A Florida man arrested for third-degree voyeurism using his iPhone 5 initially gave police verbal consent to search the smartphone, but later rescinded permission before divulging his 4-digit passcode. Even with a warrant, they couldn't access the phone without the combination. A trial judge denied the state's motion to force the man to give up the code, considering it equal to compelling him to testify against himself, which would violate the Fifth Amendment. But the Florida Court of Appeals' Second District reversed that decision today, deciding that the passcode is not related to criminal photos or videos that may or may not exist on his iPhone.
Obviously, this has implications for Constitutional protections of a civilian's data contained behind a smartphone's multi-digit passcode. Previously, a 2014 decision by the Virginia Beach Circuit Court found that individuals can't be compelled to give up their phone's code, but they could be forced to unlock it with a fingerprint, should that option be available.
The distinction? A passcode requires a person to divulge actual knowledge, while a fingerprint is considered physical evidence, like a handwriting sample or DNA. This interpretation sources back to the Supreme Court's 1988 Doe v. U.S. decision, in which it ruled that a person may be compelled to give up a key to a strongbox, say, but not a combination to a wall safe.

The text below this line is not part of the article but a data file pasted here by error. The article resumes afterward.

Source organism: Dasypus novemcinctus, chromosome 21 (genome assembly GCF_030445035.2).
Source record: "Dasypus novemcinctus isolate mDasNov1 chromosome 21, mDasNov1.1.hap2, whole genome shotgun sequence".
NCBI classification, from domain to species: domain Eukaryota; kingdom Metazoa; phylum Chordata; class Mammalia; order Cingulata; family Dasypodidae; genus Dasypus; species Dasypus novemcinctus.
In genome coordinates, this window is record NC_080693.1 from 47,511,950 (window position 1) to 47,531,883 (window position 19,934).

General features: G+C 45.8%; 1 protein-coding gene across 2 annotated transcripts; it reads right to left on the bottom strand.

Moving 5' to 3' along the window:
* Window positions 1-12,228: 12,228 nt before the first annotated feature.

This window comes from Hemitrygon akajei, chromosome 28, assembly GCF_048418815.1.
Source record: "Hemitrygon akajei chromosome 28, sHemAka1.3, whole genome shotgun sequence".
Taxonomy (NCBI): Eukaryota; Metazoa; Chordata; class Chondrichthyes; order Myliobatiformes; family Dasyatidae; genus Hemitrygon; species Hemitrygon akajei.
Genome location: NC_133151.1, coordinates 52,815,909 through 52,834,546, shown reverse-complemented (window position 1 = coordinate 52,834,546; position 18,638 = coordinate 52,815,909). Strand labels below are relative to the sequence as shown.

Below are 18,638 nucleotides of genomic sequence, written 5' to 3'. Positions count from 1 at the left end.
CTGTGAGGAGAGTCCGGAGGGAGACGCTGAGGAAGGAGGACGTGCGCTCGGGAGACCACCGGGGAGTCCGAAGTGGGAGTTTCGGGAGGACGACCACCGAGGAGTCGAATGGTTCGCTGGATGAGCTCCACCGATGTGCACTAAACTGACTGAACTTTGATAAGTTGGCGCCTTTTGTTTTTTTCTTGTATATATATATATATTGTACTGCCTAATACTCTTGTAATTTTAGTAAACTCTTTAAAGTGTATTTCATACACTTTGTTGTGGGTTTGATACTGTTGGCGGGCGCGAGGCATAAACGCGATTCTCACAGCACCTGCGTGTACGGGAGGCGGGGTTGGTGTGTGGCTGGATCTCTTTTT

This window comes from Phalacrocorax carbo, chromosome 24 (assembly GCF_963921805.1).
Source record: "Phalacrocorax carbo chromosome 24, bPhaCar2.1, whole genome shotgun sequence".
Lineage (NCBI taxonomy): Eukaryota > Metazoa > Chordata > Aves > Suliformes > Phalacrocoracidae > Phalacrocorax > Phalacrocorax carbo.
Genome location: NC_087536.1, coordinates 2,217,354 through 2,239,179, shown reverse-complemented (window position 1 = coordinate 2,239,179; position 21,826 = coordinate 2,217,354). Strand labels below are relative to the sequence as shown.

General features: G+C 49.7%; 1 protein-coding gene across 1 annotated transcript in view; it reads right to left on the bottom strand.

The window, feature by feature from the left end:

The three-judge Appeals Court panel in Florida disagreed with this distinction. They also found the comparison out of step with the current state of technology, such that providing the passcode would not be as similarly self-incriminating as directly giving the authorities evidential documents. Further, the police were beyond probable cause of searching suspect Aaron Stahl's code-locked phone, as Judge Anthony Black wrote for his fellows in the court's decision:
"Moreover, although the passcode would allow the State access to the phone, and therefore to a source of potential evidence, the State has a warrant to search the phone—the source of evidence had already been uncovered ... Providing the passcode does not "betray any knowledge [Stahl] may have about the circumstances of the offenses" for which he is charged."
Black clarified what kind of foreknowledge authorities would need to possess to compel someone to divulge their phone's passcode:
"In order for the foregone conclusion doctrine to apply, the State must show with reasonable particularity that, at the time it sought the act of production, it already knew the evidence sought existed, the evidence was in the possession of the accused, and the evidence was authentic ... Although the State need not have "perfect knowledge" of the requested evidence, it "must know, and not merely infer," that the evidence exists, is under the control of defendant, and is authentic."